Egypt's prime minister and finance minister asserted on more than one occasion during 2022 the government's intention to focus on attracting more direct investments to avoid shocks caused by any sudden hot money exodus.
Since March 2022, amid the global inflationary pressures triggered by the Russia-Ukraine war, a total of $25 billion of indirect investments in the local debt instruments (hot money) exited the Egyptian market toward higher return on the US dollar after the US Federal Reserve raised interest rates to control inflation at home.
Moreover, Egypt's Net International Reserves (NIRs) have fallen considerably from $40.9 billion in February 2022 – recorded just one month before the onset of the war in Ukraine – but stabilised at $34 billion in December 2022.
Speaking to Ahram Online, banking expert Ahmed Shawky stressed that Egypt cannot do without local debt instrument investments as a supplementary source of foreign exchange and investment along with direct investments.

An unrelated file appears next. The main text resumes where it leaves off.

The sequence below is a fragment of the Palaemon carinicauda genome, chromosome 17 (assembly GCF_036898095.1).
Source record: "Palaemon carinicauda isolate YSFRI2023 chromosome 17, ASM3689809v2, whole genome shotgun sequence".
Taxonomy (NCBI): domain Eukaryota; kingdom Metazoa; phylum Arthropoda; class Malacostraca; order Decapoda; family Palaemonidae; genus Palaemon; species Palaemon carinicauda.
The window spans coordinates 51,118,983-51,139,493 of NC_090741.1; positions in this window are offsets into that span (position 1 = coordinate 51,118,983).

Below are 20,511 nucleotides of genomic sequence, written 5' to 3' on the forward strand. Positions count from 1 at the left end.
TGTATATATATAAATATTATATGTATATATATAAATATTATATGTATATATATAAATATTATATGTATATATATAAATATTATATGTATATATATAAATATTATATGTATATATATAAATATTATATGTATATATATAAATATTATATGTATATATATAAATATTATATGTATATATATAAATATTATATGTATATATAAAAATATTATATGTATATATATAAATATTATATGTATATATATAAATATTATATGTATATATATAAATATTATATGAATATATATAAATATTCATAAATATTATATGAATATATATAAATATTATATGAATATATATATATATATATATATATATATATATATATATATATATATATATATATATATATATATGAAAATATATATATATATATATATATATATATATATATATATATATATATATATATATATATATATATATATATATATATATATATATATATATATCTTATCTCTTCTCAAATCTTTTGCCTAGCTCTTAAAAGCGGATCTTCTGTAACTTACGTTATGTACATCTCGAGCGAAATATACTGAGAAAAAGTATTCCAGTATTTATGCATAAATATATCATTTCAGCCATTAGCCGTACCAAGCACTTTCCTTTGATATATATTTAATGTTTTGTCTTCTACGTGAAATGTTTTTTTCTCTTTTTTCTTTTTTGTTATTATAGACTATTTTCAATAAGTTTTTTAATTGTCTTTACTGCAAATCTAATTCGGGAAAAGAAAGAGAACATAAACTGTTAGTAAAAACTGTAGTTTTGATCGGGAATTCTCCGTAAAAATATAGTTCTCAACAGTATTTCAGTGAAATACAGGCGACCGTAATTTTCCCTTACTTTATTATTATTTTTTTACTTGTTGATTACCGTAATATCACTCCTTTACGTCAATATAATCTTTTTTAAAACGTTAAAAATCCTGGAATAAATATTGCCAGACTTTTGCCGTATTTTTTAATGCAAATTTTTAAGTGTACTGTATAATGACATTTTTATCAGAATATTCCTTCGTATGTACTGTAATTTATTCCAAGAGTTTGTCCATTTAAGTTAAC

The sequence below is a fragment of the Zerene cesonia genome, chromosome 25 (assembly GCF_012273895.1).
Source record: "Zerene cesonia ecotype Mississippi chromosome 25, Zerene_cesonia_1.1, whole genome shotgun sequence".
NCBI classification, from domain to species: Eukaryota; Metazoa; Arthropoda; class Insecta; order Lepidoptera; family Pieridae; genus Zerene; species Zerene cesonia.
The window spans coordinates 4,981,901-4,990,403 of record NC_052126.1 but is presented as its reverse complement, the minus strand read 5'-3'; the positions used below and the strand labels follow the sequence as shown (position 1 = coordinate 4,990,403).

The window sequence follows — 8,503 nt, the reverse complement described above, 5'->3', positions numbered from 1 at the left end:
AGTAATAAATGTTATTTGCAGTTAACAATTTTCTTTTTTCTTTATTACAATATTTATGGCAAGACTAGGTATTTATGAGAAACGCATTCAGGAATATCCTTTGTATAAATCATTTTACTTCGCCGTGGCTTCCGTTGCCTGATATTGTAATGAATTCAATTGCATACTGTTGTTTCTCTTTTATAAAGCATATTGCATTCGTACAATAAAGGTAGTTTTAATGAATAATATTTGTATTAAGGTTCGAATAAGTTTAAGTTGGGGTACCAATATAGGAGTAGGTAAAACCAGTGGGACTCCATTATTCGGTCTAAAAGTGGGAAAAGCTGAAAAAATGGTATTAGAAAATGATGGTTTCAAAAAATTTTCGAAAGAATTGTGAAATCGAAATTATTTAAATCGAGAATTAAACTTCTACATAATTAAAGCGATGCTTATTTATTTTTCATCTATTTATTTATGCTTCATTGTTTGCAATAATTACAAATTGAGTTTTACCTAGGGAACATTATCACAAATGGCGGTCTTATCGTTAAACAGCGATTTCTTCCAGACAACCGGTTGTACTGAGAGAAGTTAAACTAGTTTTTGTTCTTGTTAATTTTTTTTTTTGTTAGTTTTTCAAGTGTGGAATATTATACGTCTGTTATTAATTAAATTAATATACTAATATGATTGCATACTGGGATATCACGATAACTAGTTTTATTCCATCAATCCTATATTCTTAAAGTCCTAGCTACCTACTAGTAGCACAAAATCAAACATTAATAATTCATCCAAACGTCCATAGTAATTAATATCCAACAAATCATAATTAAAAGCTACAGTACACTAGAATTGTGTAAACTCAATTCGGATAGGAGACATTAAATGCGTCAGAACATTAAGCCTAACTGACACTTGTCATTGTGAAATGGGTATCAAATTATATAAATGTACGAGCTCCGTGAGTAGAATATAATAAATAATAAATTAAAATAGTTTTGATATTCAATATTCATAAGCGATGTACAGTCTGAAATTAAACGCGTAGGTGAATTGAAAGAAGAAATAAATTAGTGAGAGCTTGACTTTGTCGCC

“The exit of the $25 billion in hot money in 2022 sent shocks in the local market pushing the government to announce that it will aim to lower dependence on this kind of investment as a key source of foreign exchange and liquidity for the Egyptian economy," Shawky said.
"This kind of investment is supposed to be supplementary as a source of foreign exchange - it supplements other actions taken by the government such as the issuing of 'golden licenses' for foreign investors, releasing stranded imports in ports, and depreciating the Egyptian pound against the US dollar," Shawky said.
"We can also add to these actions the efforts made to list the Egyptian pound to be among the currency baskets of other central banks just as the Russian central bank did when it listed the Egyptian pound in its currencies basket," Shawky explained.
These T-bills are offered at higher interest rates than the rates applied before after key interest rates have already been hiked, he added.
"Monetary policy," he stressed, "is a tool that gives quick results over a short term."
The calm after the storm
The Central Bank of Egypt (CBE) announced in mid-January increases in the country's reserves of hard currency as a result of securing $925 million in indirect investments in local debt instruments in less than five days.